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Catestatin selects for colonization of antimicrobial-resistant gut bacterial communities

Abstract

The gut microbiota is in continuous interaction with the innermost layer of the gut, namely the epithelium. One of the various functions of the gut epithelium, is to keep the microbes at bay to avoid overstimulation of the underlying mucosa immune cells. To do so, the gut epithelia secrete a variety of antimicrobial peptides, such as chromogranin A (CgA) peptide catestatin (CST: hCgA352-372). As a defense mechanism, gut microbes have evolved antimicrobial resistance mechanisms to counteract the killing effect of the secreted peptides. To this end, we treated wild-type mice and CST knockout (CST-KO) mice (where only the 63 nucleotides encoding CST have been deleted) with CST for 15 consecutive days. CST treatment was associated with a shift in the diversity and composition of the microbiota in the CST-KO mice. This effect was less prominent in WT mice. Levels of the microbiota-produced short-chain fatty acids, in particular, butyrate and acetate were significantly increased in CST-treated CST-KO mice but not the WT group. Both CST-treated CST-KO and WT mice showed a significant increase in microbiota-harboring phosphoethanolamine transferase-encoding genes, which facilitate their antimicrobial resistance. Finally, we show that CST was degraded by Escherichia coli via an omptin-protease and that the abundance of this gene was significantly higher in metagenomic datasets collected from patients with Crohn’s disease but not with ulcerative colitis. Overall, this study illustrates how the endogenous antimicrobial peptide, CST, shapes the microbiota composition in the gut and primes further research to uncover the role of bacterial resistance to CST in disease states such as inflammatory bowel disease.

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Fig. 1: CST treatment affects the murine fecal microbiota.
Fig. 2: Taxa able to endure CST treatment benefit from its presence in the environment.
Fig. 3: CST treatment promotes the abundance of the antimicrobial resistance gene, eptA.
Fig. 4: Omptin enzyme is responsible for the degradation of CST in E coli.

Data availability

All data generated or analyzed during this study are included in this manuscript and its supplementary information files. The 16S rRNA gene amplicon sequence data were deposited under BioProject number PRJNA741992.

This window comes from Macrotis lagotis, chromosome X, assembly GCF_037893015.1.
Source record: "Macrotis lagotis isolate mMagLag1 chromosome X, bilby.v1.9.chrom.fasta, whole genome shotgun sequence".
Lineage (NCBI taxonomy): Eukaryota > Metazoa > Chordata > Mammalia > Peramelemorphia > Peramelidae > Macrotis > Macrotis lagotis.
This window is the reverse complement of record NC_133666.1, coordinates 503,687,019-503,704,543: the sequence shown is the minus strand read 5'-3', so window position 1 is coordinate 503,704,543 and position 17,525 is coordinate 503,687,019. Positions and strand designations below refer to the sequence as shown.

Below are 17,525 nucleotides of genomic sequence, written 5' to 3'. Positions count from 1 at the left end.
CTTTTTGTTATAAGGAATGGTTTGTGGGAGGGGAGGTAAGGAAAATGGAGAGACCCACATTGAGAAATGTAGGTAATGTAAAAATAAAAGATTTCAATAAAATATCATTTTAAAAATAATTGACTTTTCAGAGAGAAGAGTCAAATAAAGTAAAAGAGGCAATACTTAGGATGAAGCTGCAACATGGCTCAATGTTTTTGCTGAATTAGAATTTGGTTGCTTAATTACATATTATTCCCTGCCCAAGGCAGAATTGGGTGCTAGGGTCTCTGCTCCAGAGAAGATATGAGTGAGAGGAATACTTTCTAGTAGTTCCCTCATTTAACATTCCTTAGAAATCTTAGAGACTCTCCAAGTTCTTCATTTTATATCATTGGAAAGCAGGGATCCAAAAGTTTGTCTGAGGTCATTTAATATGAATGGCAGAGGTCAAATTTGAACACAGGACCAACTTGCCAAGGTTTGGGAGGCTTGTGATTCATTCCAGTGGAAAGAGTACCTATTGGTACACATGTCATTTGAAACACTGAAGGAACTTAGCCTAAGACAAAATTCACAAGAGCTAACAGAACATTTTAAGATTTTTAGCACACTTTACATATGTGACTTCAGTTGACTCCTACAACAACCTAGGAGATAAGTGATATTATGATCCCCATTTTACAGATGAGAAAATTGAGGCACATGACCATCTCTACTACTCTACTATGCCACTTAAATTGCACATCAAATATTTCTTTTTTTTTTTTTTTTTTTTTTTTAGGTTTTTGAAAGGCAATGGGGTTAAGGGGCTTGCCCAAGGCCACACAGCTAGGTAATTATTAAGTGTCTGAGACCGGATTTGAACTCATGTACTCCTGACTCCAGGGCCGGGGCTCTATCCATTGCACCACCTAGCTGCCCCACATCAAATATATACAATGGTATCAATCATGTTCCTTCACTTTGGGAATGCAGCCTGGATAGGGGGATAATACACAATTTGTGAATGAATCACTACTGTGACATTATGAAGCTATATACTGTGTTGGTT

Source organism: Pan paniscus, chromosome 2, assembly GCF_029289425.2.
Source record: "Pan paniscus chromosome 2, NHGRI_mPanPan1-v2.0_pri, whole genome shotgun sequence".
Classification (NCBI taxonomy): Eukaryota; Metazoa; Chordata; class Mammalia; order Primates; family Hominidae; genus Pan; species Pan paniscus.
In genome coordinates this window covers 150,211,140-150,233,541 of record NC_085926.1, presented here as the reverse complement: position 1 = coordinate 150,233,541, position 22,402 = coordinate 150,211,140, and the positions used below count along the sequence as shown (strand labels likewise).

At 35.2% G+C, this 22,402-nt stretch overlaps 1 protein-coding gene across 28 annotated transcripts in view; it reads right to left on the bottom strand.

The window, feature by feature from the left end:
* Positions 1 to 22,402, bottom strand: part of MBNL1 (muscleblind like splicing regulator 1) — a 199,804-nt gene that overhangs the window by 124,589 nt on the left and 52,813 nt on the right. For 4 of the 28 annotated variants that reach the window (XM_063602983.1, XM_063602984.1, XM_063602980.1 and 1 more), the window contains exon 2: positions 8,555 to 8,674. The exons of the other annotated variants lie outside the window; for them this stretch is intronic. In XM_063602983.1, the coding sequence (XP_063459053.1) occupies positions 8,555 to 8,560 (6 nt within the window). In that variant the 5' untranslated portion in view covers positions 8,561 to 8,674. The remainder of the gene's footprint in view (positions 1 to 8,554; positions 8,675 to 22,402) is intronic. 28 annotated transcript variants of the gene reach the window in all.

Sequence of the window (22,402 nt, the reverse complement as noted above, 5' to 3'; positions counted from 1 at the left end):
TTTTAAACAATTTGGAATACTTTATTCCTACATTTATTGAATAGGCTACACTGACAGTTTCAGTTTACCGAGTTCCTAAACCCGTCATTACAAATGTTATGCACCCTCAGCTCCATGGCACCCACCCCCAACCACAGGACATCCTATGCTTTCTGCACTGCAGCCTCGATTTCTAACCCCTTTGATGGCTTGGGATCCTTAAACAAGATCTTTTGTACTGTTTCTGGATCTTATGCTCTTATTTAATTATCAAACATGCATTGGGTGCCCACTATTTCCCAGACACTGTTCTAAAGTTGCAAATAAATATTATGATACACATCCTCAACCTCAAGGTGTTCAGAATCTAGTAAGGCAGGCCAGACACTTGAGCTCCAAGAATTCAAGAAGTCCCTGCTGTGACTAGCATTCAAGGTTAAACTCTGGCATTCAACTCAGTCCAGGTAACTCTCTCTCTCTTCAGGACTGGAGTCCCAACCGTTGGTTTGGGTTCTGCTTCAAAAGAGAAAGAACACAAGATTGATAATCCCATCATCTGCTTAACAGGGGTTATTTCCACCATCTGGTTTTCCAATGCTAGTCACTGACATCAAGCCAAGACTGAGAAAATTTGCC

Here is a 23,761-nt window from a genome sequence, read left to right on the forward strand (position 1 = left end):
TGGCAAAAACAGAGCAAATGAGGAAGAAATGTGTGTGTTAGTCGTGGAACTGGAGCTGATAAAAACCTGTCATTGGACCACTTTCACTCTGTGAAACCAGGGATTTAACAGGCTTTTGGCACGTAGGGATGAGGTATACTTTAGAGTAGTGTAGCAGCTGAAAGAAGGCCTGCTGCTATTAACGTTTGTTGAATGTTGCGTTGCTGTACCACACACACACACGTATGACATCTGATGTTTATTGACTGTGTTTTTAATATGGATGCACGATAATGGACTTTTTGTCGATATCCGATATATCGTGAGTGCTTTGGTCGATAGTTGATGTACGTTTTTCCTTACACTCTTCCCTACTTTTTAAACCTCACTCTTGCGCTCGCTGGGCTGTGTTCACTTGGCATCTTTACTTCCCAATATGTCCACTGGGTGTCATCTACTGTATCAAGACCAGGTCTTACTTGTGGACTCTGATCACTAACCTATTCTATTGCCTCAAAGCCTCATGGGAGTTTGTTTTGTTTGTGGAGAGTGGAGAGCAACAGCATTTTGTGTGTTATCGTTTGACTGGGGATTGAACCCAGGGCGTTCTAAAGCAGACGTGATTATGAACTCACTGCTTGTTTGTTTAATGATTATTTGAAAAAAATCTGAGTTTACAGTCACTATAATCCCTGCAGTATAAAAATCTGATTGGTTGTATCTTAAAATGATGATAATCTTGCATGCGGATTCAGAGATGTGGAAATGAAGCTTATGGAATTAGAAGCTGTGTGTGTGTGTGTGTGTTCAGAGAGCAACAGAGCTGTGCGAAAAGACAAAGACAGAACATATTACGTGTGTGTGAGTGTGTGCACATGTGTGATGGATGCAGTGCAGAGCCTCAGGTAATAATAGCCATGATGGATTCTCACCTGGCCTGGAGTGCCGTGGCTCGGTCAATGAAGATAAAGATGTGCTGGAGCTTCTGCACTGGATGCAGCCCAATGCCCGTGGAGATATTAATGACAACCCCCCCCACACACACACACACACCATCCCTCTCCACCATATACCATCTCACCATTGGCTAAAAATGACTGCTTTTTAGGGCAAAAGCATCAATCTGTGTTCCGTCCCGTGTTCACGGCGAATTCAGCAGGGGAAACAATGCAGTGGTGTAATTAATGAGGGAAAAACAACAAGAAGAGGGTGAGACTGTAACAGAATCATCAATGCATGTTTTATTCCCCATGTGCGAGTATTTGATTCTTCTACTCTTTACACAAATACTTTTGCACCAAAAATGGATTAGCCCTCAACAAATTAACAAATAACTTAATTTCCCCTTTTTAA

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Acknowledgements

PG-D thanks the National Council of Science and Technology in Mexico (CONACyt) for the Ph.D. grant assigned to CVU 690069. We thank Dr. Matthias Heinemann of Department of Molecular Systems Biology, University of Groningen, the Netherlands, for providing us ΔeptA and ΔompT E. coli BW25113 mutant strain; Dr. Greet Vandermeulen of Department of chronic diseases and metabolism, Faculty of Medicine, KU Leuven, Belgium for the help with SCFAs analysis.

Funding

SKM is supported by a Merit Review Grant (I01 BX003934) from the Department of Veterans Affairs, USA. SEA is supported by a Rosalind Franklin Fellowship, co-funded by the European Union and the University of Groningen, The Netherlands.

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PG-D, MS, SKM, and SEA conceived and designed the study. PG-D, MS, BD, and SKM performed the experiments, and PG-D, MS, BD, and SEA analyzed the data. PG-D, MS, SEA wrote the original manuscript that was reviewed by AD, BD, KV, SKM, and SEA. Funding for these studies were acquired by SEA and SKM. All authors read and approved the final manuscript.

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Correspondence to Sushil K. Mahata or Sahar El Aidy.

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González-Dávila, P., Schwalbe, M., Danewalia, A. et al. Catestatin selects for colonization of antimicrobial-resistant gut bacterial communities. ISME J (2022). https://doi.org/10.1038/s41396-022-01240-9

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  • DOI: https://doi.org/10.1038/s41396-022-01240-9

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